A Tetris Puzzle, with solution

This puzzle occurred to me whilst pondering the close packing possibilities of the seven tetrads from the classic puzzle video game, Tetris. I have never seen this puzzle before, so I assume I am the originator. However, since it seems like the type of question one might ask, I am not certain. If you have seen this puzzle or a similar puzzle involving Tetris pieces before, please /msg me and I will include references. Actually, this type of question is rather typical of polyomino explorations, so I would be not-at-all surprised if someone has posed this exact question before. (Update: QuietLight informs me that this problem was presented as extra credit in a 7th grade math class, many a year ago.)

Consider the seven Tetrads from Tetris. They are represented below in all their ASCII majesty:

 _    _        _    _        _    _      _ _
|_|  |_|_    _|_|  |_|      |_|  |_|_   |_|_| 
|_|  |_|_|  |_|_|  |_|_    _|_|  |_|_|  |_|_|
|_|    |_|  |_|    |_|_|  |_|_|  |_|

These seven tetrominoes represent all (connected) possibilities, up to rotation. If we were to allow reflection, then the "S" and "Z" shapes would be equivalent, as would the two "L" shapes. In this problem, to keep with the classic Tetris theme, we will allow rotation but not reflection of the pieces in this puzzle.

Now, these seven blocks have four squares each, for a total of 28 squares. The question is, can we fit all seven blocks (each block being used exactly once) into a 28-square grid of dimensions 7 by 4, so that all squares of the grid are covered by blocks, and so that no blocks overlap? Of course, we shall assume that the tetrads stay rectilinear with the grid's dimensions, and that no dissection of the grid or the blocks, or other such funny business is occurring.

If such a tiling exists, demonstrate it. If such a tiling does not exist, prove that it cannot be done.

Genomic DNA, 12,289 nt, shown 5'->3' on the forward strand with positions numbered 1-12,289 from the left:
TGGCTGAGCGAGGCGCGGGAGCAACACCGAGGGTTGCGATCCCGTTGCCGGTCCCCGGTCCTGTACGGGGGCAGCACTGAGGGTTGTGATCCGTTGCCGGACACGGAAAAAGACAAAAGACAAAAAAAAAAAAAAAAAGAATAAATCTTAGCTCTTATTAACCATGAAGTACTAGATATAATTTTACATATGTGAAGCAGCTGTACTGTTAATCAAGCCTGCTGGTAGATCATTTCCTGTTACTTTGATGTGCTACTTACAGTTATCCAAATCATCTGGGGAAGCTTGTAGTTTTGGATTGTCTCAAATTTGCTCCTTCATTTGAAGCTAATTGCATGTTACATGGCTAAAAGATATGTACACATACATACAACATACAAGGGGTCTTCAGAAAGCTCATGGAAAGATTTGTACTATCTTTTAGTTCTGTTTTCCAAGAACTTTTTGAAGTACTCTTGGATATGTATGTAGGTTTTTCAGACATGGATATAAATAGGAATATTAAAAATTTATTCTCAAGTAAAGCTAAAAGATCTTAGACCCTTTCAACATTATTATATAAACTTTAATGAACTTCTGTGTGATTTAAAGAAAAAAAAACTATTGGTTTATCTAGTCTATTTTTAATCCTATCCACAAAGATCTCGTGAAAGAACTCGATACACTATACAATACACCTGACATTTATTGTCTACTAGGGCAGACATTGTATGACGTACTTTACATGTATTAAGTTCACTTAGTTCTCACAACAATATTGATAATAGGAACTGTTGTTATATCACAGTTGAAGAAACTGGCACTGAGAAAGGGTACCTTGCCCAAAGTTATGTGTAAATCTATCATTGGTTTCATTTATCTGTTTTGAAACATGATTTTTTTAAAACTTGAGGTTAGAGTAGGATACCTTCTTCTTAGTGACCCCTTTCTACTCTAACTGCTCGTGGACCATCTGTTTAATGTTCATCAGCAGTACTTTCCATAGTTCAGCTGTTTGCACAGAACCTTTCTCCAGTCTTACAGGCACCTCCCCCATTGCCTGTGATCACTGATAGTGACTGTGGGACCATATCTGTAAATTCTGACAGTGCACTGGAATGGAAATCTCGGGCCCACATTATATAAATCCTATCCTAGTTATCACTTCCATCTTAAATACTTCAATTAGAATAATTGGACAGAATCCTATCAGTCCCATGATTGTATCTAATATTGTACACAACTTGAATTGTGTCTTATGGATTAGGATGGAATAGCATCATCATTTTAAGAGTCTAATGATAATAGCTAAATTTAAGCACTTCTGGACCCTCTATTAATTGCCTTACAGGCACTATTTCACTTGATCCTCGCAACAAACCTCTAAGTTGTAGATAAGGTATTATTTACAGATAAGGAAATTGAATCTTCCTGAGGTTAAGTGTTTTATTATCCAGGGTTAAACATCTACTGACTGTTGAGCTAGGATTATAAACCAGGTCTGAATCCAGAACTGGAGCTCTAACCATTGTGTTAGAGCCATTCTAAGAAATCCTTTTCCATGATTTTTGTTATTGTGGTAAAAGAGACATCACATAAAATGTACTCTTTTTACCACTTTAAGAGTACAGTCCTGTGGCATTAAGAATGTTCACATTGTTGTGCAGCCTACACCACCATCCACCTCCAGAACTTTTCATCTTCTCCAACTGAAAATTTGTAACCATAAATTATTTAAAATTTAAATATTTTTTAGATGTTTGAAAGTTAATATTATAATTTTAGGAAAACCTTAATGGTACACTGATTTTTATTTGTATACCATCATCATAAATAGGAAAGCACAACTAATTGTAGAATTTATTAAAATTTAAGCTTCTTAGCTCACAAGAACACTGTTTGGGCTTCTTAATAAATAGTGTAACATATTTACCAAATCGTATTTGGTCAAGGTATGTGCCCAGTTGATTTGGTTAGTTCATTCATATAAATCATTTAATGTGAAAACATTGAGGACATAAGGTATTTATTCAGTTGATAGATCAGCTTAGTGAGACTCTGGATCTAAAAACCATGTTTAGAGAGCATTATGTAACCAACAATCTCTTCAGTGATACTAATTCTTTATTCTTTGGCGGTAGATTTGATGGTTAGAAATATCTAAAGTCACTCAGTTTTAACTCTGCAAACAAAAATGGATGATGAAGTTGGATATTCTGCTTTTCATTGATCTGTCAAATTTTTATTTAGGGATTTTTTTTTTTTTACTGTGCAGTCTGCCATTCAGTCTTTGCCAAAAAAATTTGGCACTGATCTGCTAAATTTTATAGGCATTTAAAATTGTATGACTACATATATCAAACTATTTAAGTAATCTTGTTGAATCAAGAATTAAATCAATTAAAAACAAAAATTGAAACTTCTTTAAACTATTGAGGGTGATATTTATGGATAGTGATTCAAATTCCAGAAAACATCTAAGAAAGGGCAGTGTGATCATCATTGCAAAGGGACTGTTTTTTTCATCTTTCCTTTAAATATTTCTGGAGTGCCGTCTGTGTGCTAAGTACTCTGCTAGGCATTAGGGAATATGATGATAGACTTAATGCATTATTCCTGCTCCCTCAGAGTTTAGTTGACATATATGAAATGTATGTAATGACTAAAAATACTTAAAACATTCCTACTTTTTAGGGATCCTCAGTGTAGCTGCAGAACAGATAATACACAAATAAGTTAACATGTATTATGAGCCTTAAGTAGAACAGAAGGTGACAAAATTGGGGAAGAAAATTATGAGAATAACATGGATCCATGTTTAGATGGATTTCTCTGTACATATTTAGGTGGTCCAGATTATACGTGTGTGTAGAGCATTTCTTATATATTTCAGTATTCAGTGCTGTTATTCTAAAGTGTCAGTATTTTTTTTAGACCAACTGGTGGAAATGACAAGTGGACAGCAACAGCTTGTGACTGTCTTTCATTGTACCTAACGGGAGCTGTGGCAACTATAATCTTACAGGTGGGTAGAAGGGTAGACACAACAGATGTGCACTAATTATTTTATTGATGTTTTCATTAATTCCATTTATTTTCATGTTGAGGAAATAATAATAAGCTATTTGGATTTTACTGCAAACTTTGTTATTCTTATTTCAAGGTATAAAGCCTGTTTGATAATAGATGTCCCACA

Solution below.

Spoilers Below! No Peeking!

It turns out it is impossible to cover the 7x4 grid with the seven tetrads. A classic proof method from polyomino theory helps us here.

Consider our 7x4 grid:

 _ _ _ _ _ _ _

Now imagine if the grid were covered with a checkerboard pattern. Due to our ASCII limitations we will use X's and O's to simulate the checkerboard's usual red and white squares.

 _ _ _ _ _ _ _

Note that there are 14 X's and 14 O's in the "painted" grid above.

Now, when each tetrad is placed on the grid, some of its squares must be over gridboxes marked X, and some must be over boxes marked O. For each tetrad there are only two possibilities, depending on where the block ends up being placed in the grid:

 _    _        _    _        _    _      _ _
|X|  |X|_    _|X|  |X|      |X|  |X|_   |X|O| 
|O|  |O|X|  |X|O|  |O|_    _|O|  |O|X|  |O|X|
|X|    |O|  |O|    |X|O|  |O|X|  |X|


 _    _        _    _        _    _      _ _
|O|  |O|_    _|O|  |O|      |O|  |O|_   |O|X| 
|X|  |X|O|  |O|X|  |X|_    _|X|  |X|O|  |X|O|
|O|    |X|  |X|    |O|X|  |X|O|  |O|

Now note that for six out of the seven tetrads, each one takes exactly two X's and two O's. The exception is the "T" tetrad, which takes either three X's and one O, or three O's and one X.

Imagine that we place the "T" tetrad on the grid first, anywhere we think it will work. No matter where it is placed, we will have used up three of either the X's or the O's; without loss of generality, say the "T" tetrad is placed over three X's and one O. Therefore we have 11 X's and 13 O's remaining.

Since each of the six remaining tetrads MUST use two X's, it is only possible to place five more tetrads on the grid, using 10 of the 11 X's. When it comes time to place the final tetrad we will see that we have only one X remaining to be covered, and this sixth tetrad, like its five counterparts, needs to be placed over TWO X's.

Thus, no matter where the "T" tetrad is placed, its placement will guarantee that the remaining tetrads cannot all be fit into the grid. Thus all seven tetrads cannot be placed to exactly cover the grid. QED.

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